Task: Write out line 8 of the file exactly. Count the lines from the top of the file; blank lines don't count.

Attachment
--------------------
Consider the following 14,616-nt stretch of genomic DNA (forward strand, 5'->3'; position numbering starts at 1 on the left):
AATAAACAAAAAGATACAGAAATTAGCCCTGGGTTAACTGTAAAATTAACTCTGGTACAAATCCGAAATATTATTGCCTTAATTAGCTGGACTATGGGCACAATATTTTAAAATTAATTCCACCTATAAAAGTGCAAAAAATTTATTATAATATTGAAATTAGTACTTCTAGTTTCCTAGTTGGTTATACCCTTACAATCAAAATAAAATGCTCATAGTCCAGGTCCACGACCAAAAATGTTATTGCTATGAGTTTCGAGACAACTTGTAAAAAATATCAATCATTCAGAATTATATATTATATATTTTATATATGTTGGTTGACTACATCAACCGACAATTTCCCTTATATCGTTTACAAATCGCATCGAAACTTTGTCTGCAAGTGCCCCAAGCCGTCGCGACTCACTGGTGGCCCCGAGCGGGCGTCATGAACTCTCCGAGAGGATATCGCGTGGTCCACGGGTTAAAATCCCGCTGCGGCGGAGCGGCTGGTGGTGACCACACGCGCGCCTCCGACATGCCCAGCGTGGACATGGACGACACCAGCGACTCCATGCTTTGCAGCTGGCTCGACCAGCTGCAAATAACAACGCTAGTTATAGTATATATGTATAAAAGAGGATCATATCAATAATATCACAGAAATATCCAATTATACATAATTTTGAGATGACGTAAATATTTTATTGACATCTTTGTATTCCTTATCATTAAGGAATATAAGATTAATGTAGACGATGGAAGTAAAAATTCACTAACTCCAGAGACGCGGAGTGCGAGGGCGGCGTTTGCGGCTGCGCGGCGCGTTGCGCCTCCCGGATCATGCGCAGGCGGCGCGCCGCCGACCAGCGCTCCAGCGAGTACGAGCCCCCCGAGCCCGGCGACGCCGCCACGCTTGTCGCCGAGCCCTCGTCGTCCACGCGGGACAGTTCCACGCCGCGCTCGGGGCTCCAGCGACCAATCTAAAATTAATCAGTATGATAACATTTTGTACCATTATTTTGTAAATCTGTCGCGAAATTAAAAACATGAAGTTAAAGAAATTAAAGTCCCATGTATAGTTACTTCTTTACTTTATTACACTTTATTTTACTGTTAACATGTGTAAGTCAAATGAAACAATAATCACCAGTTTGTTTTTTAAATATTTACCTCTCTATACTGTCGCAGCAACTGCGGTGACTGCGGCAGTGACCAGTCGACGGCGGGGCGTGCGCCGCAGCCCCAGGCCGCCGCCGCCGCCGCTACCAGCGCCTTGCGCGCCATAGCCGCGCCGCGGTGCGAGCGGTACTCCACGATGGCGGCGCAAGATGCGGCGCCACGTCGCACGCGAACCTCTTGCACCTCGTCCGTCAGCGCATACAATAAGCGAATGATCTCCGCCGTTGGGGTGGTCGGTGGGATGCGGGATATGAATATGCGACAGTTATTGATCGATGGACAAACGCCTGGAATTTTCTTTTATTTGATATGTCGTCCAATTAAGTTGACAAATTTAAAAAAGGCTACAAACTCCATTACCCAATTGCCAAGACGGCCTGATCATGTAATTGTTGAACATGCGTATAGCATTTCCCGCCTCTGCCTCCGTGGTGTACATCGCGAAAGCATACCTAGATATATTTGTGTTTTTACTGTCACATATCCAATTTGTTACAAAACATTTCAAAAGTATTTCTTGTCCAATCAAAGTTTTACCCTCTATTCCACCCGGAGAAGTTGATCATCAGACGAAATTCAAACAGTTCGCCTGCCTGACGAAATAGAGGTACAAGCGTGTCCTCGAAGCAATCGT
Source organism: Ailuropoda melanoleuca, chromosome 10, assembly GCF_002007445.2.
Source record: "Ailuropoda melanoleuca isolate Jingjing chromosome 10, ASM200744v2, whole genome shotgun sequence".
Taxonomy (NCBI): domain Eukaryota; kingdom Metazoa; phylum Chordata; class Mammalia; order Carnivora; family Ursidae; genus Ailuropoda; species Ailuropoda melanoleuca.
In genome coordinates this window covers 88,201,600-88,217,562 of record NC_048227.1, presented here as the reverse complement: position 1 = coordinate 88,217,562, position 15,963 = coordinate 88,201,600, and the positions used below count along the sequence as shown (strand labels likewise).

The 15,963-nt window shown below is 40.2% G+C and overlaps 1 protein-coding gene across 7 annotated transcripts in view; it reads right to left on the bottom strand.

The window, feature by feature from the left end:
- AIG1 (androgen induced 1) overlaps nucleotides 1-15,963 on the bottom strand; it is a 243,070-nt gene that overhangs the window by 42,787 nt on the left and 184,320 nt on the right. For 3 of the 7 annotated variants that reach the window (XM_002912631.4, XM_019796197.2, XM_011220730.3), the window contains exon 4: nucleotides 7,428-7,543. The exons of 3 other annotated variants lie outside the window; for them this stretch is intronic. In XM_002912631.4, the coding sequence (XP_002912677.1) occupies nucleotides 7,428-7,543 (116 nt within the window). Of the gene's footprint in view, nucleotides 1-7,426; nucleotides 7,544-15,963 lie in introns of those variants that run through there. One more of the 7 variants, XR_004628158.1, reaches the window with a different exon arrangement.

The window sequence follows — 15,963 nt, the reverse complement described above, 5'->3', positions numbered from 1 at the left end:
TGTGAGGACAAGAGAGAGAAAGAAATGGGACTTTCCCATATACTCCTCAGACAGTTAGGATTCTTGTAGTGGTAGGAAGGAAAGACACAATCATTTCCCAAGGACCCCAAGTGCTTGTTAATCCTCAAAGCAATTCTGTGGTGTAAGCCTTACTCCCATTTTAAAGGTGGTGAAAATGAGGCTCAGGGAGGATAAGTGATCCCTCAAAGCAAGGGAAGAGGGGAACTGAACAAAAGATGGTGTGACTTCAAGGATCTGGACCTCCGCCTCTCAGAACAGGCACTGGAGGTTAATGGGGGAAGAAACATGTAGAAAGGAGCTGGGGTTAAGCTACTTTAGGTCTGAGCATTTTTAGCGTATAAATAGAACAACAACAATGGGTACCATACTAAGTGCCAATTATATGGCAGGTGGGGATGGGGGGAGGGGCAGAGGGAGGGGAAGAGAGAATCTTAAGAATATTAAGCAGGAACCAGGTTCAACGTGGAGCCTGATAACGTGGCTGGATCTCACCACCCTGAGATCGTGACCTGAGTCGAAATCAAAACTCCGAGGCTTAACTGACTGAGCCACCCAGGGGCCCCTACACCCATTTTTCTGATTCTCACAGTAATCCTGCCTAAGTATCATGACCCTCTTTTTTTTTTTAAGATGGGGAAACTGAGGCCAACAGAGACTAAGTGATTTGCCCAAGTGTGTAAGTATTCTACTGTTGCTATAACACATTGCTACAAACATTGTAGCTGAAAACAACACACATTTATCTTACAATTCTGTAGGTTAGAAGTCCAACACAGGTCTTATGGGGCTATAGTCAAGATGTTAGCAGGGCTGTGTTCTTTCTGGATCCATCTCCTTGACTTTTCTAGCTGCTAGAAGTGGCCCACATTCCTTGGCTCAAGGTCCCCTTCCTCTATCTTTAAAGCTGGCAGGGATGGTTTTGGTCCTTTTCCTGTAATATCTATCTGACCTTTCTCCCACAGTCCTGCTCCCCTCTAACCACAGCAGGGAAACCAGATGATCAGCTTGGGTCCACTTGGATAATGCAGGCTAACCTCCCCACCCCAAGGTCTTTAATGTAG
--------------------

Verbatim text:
The window, feature by feature from the left end: